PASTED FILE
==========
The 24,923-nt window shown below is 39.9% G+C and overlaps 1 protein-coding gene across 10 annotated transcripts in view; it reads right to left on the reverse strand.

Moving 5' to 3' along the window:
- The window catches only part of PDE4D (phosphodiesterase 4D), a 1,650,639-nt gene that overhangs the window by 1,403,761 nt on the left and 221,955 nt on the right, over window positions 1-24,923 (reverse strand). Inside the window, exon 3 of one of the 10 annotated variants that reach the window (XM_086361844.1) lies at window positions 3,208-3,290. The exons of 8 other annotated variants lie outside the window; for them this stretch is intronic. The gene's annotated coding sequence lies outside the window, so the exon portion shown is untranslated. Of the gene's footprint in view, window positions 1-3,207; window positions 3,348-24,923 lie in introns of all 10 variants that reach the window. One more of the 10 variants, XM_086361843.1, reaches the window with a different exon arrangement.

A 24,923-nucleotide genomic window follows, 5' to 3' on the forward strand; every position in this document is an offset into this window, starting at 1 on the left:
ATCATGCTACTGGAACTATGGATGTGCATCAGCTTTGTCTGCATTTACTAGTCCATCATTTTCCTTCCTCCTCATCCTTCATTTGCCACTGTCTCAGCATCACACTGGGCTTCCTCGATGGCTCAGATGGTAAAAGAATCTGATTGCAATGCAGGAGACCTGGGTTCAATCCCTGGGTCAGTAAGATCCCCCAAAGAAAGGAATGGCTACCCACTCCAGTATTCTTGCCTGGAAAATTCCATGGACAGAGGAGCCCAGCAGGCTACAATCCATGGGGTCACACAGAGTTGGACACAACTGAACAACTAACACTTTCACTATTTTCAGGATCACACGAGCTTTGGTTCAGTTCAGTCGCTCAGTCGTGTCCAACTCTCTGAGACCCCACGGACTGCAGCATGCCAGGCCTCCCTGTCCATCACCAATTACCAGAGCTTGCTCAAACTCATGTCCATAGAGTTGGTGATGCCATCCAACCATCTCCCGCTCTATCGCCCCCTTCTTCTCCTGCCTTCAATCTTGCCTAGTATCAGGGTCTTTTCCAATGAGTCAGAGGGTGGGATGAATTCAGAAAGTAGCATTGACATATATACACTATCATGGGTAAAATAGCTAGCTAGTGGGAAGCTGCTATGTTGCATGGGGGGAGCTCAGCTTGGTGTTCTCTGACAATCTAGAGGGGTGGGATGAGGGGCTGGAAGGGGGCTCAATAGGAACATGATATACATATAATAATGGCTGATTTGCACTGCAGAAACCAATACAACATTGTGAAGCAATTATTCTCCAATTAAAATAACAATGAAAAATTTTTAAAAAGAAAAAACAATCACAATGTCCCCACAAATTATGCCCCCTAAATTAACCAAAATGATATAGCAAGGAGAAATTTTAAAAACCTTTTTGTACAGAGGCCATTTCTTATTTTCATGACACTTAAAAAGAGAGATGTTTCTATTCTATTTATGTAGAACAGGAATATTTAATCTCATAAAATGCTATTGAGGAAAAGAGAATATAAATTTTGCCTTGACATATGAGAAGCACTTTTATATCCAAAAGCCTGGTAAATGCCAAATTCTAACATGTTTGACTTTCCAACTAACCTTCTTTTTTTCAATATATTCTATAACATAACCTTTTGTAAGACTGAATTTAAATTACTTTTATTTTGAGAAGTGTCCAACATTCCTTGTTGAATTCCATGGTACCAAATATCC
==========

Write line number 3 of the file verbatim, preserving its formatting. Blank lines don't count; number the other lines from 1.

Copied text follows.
- The window catches only part of PDE4D (phosphodiesterase 4D), a 1,650,639-nt gene that overhangs the window by 1,403,761 nt on the left and 221,955 nt on the right, over window positions 1-24,923 (reverse strand). Inside the window, exon 3 of one of the 10 annotated variants that reach the window (XM_086361844.1) lies at window positions 3,208-3,290. The exons of 8 other annotated variants lie outside the window; for them this stretch is intronic. The gene's annotated coding sequence lies outside the window, so the exon portion shown is untranslated. Of the gene's footprint in view, window positions 1-3,207; window positions 3,348-24,923 lie in introns of all 10 variants that reach the window. One more of the 10 variants, XM_086361843.1, reaches the window with a different exon arrangement.